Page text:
For some time now, the media has been talking about the fees airlines charge to create more revenue. But, has anyone noticed the increase in hotel fees? Or have we just gotten used to them over time?
At least the airlines give you options. For instance, if you intend on flying with extra luggage, you know upfront that you will have to pay more money for those bags, whereas hotels fees, quite often, just show up on your bill, after the fact, at checkout.
If you don’t ask about, or read all the details, watch out. Here are a few additional hotel fees I’ve personally encountered:
Airport Shuttle: While many hotels don’t charge, don’t assume the shuttle is always included.
Housekeeper Gratuities: Leaving a tip for your housekeeper each day and then realizing at the end of your stay that you were also billed for this can be a rude awakening.
Bottled Water & Snacks: Even if there is no note or card stating that it’s complimentary, ask before using.
Cancellations: Be sure you understand your hotel’s cancellation policy or it could be very costly should you need or want to change. (How to Avoid Hotel Cancellation Fees)
Early Check-in/Late Check-out: Most hotels are becoming very rigid about these services and are charging extra for them.
Energy Surcharges: Depending on the season, energy surcharges ($1 to $3 a day) can also appear on your bill as the hotel may require you to share the costs of increased energy usage.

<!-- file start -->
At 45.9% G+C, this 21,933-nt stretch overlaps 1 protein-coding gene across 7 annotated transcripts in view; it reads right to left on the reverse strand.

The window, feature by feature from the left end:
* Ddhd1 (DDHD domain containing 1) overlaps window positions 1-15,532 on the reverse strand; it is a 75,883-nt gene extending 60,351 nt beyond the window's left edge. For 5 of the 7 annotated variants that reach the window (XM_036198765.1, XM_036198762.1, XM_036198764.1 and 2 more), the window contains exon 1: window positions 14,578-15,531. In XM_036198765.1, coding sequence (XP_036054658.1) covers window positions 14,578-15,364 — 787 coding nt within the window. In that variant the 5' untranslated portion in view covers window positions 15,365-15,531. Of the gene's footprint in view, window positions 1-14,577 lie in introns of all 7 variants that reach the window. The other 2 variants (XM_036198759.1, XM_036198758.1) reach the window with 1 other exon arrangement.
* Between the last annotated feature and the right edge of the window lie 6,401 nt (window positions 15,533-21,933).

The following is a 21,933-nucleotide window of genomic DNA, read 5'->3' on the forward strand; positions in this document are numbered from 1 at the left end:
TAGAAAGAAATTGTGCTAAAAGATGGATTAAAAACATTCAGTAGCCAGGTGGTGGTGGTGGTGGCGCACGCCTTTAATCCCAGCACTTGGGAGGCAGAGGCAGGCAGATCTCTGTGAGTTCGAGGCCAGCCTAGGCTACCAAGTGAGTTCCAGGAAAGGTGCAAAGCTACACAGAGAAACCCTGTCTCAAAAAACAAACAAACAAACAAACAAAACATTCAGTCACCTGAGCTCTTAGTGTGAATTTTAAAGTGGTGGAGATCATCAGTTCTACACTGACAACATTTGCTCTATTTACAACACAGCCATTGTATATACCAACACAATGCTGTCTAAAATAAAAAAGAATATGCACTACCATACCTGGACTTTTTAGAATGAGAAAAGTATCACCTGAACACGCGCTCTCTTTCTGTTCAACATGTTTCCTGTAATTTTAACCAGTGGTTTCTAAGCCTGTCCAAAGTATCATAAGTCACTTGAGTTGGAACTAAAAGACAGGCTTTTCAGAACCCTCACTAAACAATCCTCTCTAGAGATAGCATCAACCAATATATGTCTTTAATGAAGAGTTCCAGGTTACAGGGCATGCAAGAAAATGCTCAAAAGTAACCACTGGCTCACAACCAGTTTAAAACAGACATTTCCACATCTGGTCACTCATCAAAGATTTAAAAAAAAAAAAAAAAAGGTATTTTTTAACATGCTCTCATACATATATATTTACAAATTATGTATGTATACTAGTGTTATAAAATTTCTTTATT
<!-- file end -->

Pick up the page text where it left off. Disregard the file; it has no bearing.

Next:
Resort Fee: A resort fee can run anywhere from $10 to $50 a day and include a number of items. Even if you don’t use them, you still incur this charge. Another similar term and fee is a “grounds-keeping fee,” but it is usually much less per day.
Internet Fees: Where this has been a common inclusion at many hotels, some are now reverting back to charging. Watch out too if you have two devices—i.e. a laptop and an iPad—the property could charge for both.
With the continual rise in hotel and airline fees, surely more are on the way. And just a friendly reminder for companies with business travelers: when updating your corporate travel policy or negotiating contracts, due diligence when it comes to these fees is a must.